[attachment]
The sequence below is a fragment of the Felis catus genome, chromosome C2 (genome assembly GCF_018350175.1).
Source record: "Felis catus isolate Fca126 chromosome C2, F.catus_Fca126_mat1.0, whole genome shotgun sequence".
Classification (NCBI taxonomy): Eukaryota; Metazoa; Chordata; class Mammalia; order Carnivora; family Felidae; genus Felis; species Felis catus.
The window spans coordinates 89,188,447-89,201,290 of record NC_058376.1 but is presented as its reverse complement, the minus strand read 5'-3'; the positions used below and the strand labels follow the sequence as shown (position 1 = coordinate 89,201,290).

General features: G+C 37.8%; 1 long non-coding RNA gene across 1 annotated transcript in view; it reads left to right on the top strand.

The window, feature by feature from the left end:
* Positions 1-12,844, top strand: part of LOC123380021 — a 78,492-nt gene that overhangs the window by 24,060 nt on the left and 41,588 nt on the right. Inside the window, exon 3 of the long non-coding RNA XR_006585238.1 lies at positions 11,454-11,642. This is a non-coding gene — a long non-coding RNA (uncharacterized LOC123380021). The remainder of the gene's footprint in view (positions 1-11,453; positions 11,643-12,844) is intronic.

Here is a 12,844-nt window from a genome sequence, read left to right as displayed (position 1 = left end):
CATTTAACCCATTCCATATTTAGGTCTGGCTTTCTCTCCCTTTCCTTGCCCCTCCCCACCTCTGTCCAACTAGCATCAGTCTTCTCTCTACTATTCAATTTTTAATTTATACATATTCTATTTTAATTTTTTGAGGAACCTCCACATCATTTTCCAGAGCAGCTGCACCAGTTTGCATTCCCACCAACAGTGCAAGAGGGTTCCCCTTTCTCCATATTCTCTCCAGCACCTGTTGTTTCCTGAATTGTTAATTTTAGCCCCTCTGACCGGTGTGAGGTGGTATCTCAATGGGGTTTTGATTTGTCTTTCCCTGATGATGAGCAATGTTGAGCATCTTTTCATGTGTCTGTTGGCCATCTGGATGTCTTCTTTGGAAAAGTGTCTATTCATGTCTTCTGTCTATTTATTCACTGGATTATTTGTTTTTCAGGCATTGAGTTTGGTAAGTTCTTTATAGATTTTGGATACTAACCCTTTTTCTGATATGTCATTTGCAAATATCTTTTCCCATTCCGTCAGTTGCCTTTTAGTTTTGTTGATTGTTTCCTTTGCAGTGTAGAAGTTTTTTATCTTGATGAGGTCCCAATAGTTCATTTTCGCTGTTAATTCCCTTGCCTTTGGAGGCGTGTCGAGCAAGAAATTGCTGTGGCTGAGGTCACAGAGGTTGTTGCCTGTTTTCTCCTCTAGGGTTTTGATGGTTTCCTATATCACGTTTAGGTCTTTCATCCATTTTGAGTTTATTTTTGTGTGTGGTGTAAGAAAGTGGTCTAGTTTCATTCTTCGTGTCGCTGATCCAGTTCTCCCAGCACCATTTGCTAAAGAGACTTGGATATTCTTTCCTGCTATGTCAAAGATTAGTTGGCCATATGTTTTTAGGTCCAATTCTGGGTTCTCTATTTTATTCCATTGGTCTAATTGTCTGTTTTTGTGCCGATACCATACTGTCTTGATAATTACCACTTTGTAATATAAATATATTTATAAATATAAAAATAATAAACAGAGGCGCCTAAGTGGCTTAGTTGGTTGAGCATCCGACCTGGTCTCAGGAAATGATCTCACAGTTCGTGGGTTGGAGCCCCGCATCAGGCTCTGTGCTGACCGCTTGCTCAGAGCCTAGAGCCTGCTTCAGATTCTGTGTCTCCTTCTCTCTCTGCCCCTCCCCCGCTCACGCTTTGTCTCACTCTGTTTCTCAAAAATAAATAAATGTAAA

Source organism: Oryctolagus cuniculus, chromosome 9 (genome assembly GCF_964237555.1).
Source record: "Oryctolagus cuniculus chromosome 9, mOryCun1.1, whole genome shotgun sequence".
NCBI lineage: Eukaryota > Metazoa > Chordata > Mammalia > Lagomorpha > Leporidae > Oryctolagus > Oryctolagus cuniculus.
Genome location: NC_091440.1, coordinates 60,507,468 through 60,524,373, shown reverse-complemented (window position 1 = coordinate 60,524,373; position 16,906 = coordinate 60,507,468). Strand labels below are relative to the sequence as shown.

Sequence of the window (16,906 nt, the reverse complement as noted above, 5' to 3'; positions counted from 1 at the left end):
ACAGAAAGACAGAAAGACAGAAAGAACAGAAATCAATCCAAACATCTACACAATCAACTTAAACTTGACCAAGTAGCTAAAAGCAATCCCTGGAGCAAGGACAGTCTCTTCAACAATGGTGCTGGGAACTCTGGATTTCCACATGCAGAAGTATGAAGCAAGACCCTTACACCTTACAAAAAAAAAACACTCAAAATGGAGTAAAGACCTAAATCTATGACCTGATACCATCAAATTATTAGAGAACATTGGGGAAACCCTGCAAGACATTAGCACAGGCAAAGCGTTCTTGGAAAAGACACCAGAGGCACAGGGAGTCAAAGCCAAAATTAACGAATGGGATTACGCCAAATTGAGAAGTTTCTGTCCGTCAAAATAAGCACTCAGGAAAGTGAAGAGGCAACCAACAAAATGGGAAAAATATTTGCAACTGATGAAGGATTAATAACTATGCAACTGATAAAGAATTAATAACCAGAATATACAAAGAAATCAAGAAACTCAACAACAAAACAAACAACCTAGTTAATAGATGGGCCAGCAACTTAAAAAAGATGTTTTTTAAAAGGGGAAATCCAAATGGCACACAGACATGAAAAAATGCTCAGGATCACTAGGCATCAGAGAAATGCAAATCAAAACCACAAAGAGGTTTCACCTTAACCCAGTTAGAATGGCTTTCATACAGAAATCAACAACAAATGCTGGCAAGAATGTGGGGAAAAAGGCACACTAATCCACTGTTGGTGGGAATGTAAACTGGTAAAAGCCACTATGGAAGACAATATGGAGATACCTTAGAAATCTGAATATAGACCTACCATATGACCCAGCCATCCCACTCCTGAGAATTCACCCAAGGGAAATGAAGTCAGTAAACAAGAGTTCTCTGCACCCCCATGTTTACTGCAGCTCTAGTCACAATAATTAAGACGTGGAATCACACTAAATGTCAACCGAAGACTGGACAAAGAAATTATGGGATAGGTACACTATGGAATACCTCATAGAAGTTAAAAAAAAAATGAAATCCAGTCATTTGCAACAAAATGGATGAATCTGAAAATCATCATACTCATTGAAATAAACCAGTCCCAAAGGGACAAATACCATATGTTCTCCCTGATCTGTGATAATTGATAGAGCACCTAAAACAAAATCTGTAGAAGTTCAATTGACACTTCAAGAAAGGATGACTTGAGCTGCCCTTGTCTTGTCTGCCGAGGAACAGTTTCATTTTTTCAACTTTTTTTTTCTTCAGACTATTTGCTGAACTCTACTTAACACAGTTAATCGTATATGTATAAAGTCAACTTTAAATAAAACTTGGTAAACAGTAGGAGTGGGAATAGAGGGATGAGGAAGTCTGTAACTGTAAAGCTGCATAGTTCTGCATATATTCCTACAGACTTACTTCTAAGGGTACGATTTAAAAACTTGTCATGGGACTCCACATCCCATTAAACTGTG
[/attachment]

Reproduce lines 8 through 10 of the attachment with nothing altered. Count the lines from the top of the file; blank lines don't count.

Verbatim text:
Here is a 12,844-nt window from a genome sequence, read left to right as displayed (position 1 = left end):
CATTTAACCCATTCCATATTTAGGTCTGGCTTTCTCTCCCTTTCCTTGCCCCTCCCCACCTCTGTCCAACTAGCATCAGTCTTCTCTCTACTATTCAATTTTTAATTTATACATATTCTATTTTAATTTTTTGAGGAACCTCCACATCATTTTCCAGAGCAGCTGCACCAGTTTGCATTCCCACCAACAGTGCAAGAGGGTTCCCCTTTCTCCATATTCTCTCCAGCACCTGTTGTTTCCTGAATTGTTAATTTTAGCCCCTCTGACCGGTGTGAGGTGGTATCTCAATGGGGTTTTGATTTGTCTTTCCCTGATGATGAGCAATGTTGAGCATCTTTTCATGTGTCTGTTGGCCATCTGGATGTCTTCTTTGGAAAAGTGTCTATTCATGTCTTCTGTCTATTTATTCACTGGATTATTTGTTTTTCAGGCATTGAGTTTGGTAAGTTCTTTATAGATTTTGGATACTAACCCTTTTTCTGATATGTCATTTGCAAATATCTTTTCCCATTCCGTCAGTTGCCTTTTAGTTTTGTTGATTGTTTCCTTTGCAGTGTAGAAGTTTTTTATCTTGATGAGGTCCCAATAGTTCATTTTCGCTGTTAATTCCCTTGCCTTTGGAGGCGTGTCGAGCAAGAAATTGCTGTGGCTGAGGTCACAGAGGTTGTTGCCTGTTTTCTCCTCTAGGGTTTTGATGGTTTCCTATATCACGTTTAGGTCTTTCATCCATTTTGAGTTTATTTTTGTGTGTGGTGTAAGAAAGTGGTCTAGTTTCATTCTTCGTGTCGCTGATCCAGTTCTCCCAGCACCATTTGCTAAAGAGACTTGGATATTCTTTCCTGCTATGTCAAAGATTAGTTGGCCATATGTTTTTAGGTCCAATTCTGGGTTCTCTATTTTATTCCATTGGTCTAATTGTCTGTTTTTGTGCCGATACCATACTGTCTTGATAATTACCACTTTGTAATATAAATATATTTATAAATATAAAAATAATAAACAGAGGCGCCTAAGTGGCTTAGTTGGTTGAGCATCCGACCTGGTCTCAGGAAATGATCTCACAGTTCGTGGGTTGGAGCCCCGCATCAGGCTCTGTGCTGACCGCTTGCTCAGAGCCTAGAGCCTGCTTCAGATTCTGTGTCTCCTTCTCTCTCTGCCCCTCCCCCGCTCACGCTTTGTCTCACTCTGTTTCTCAAAAATAAATAAATGTAAA

Source organism: Oryctolagus cuniculus, chromosome 9 (genome assembly GCF_964237555.1).